How to Check Disk Type SSD in Linux

Last updated: August 16, 2022

There are different types of disk drives available among which most used are Hard drive (HDD) and Solid State Drive (SSD). Starting from the Kernel version 2.6.29, SSD is automatically detected by Linux systems.

In this tutorial, we learn how to check whether the installed disk type is SSD in a Linux system.

1. Using lsblk Command

Identification of the disk type can be done by using the disks with the rotational feature. lsblk command can be used to list all the connected disks and their respective rotational values. The fifth column with name "RO" shows the disk type. The column value 0 indicates SSD and 1 indicates HDD.

lsblk show disk type

The output of the above command is '0' for the RO which shows that the disk is SSD. In the case of HDD, it would have shown '1'.

2. Check Rotational

Looking at the value of /sys/block/sdX/queue/rotational, the type of the disk can be identified where sdX is the drive name. If the value is 1 then you are using HDD while the value 0 indicates the type of disk as SSD. Run the following command to get the rotational value of the disk. In this example, sda is used to identify the disk type, you can use any drive's name available in your system.

cat /sys/block/sda/queue/rotational
Checking disk's rotational value using sys/block file.
Checking disk's rotational value using sys/block file.

The output '1' indicates the type of disk is HDD, for the SSD the value will be '0'.

Note: If you check disk type in a hypervisor environment results may show contradictory.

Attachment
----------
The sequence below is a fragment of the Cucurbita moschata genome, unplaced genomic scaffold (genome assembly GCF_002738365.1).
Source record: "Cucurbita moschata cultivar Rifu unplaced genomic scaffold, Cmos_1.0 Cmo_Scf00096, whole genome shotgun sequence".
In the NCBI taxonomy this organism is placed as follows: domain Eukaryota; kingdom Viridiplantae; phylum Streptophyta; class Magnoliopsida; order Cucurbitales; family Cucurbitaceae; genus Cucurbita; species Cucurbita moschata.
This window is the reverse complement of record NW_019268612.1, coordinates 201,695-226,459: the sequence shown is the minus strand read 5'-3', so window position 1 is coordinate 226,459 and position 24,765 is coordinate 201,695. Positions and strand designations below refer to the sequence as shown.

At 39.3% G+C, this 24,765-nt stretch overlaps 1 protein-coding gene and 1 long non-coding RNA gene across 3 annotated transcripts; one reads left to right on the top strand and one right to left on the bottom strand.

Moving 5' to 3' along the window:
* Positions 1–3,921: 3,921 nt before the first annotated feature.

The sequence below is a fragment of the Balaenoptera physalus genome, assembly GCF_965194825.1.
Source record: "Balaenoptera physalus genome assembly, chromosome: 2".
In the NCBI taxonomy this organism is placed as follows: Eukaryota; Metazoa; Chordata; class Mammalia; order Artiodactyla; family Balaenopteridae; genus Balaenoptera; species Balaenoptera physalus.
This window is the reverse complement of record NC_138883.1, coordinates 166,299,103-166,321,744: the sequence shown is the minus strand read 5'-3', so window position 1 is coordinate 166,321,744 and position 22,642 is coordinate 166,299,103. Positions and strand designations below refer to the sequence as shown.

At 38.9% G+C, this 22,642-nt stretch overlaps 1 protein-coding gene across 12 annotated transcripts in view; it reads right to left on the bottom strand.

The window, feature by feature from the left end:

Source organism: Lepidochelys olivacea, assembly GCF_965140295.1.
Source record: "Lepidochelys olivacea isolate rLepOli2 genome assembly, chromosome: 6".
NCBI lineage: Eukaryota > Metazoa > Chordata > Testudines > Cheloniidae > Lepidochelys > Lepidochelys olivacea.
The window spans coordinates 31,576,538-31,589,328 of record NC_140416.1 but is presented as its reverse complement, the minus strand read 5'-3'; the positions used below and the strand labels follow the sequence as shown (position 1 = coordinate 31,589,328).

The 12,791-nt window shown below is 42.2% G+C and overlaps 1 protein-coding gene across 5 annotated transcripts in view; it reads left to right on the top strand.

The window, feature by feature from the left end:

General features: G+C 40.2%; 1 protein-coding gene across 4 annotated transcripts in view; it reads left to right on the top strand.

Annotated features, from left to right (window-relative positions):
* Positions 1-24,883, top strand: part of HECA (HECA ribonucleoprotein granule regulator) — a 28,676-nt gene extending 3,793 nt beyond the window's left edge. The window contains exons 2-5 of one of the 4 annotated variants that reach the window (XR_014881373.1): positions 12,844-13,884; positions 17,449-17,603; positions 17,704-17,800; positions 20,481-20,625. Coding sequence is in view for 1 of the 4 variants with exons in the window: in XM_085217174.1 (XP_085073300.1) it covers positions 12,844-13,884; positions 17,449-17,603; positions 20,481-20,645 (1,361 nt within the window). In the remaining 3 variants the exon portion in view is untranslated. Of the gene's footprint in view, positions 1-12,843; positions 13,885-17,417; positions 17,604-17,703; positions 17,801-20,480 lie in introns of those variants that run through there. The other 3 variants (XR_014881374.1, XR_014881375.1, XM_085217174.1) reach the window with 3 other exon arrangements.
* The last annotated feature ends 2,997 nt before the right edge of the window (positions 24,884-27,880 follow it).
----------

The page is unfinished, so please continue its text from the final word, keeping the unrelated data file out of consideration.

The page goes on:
3. Using smartctl

The disk type used in the Linux system can also be identified using the command-line utility tool smartctl. smartctl is part of the package smartmontools. Smartmontools is available in all Linux distributions including Ubuntu, Fedora, Centos, and RHEL.

Use the following command to install smartmontools in Linux:


sudo apt install smartmontools

To start the service, run the command:

sudo /etc/init.d/smartmontools start

CentOS and RHEL

sudo yum install smartmontools 


sudo dnf install smartmontools

Smartd service will be started automatically after the installation. If not, use the following command to start the service:

sudo systemctl start smartd

After installing the smartmontools package, use the following command to find if the disk is HDD or SSD.

sudo smartctl -a /dev/sda | grep 'Rotation Rate'

Where, /dev/sda is the name of the drive.

If the disk is HDD, the output will be as:

Rotation Rate: 5400 rpm

If the disk is SSD, the output will look like this:

Rotation Rate:        Solid State Device


In this tutorial, we have learned how to check the disk type is SSD/HDD in the Linux system. SDD drives are expected to show 0 indicating no rotations and whereas HDD with platters rotates to show 1.

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